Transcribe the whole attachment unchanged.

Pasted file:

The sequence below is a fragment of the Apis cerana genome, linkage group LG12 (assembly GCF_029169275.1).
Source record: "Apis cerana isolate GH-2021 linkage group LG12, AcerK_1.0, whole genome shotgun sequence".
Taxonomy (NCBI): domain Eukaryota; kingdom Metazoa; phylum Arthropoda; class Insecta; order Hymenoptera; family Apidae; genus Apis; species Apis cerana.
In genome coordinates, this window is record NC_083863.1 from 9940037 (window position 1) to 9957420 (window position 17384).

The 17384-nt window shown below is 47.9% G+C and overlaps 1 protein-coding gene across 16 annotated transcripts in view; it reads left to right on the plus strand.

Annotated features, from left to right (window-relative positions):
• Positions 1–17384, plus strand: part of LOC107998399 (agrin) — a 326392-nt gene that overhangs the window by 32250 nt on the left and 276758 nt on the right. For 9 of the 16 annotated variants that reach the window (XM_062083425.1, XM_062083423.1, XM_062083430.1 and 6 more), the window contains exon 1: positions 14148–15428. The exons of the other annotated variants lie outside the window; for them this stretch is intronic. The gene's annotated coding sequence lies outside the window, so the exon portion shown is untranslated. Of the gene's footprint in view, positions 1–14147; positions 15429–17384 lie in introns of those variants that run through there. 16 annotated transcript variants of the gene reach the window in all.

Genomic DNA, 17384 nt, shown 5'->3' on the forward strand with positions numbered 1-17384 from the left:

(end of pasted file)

The sequence below is a fragment of the Apis cerana genome, linkage group LG12 (assembly GCF_029169275.1).
Source record: "Apis cerana isolate GH-2021 linkage group LG12, AcerK_1.0, whole genome shotgun sequence".
Taxonomy (NCBI): domain Eukaryota; kingdom Metazoa; phylum Arthropoda; class Insecta; order Hymenoptera; family Apidae; genus Apis; species Apis cerana.
In genome coordinates, this window is record NC_083863.1 from 9940037 (window position 1) to 9957420 (window position 17384).

The 17384-nt window shown below is 47.9% G+C and overlaps 1 protein-coding gene across 16 annotated transcripts in view; it reads left to right on the plus strand.

Annotated features, from left to right (window-relative positions):
• Positions 1–17384, plus strand: part of LOC107998399 (agrin) — a 326392-nt gene that overhangs the window by 32250 nt on the left and 276758 nt on the right. For 9 of the 16 annotated variants that reach the window (XM_062083425.1, XM_062083423.1, XM_062083430.1 and 6 more), the window contains exon 1: positions 14148–15428. The exons of the other annotated variants lie outside the window; for them this stretch is intronic. The gene's annotated coding sequence lies outside the window, so the exon portion shown is untranslated. Of the gene's footprint in view, positions 1–14147; positions 15429–17384 lie in introns of those variants that run through there. 16 annotated transcript variants of the gene reach the window in all.

Genomic DNA, 17384 nt, shown 5'->3' on the forward strand with positions numbered 1-17384 from the left: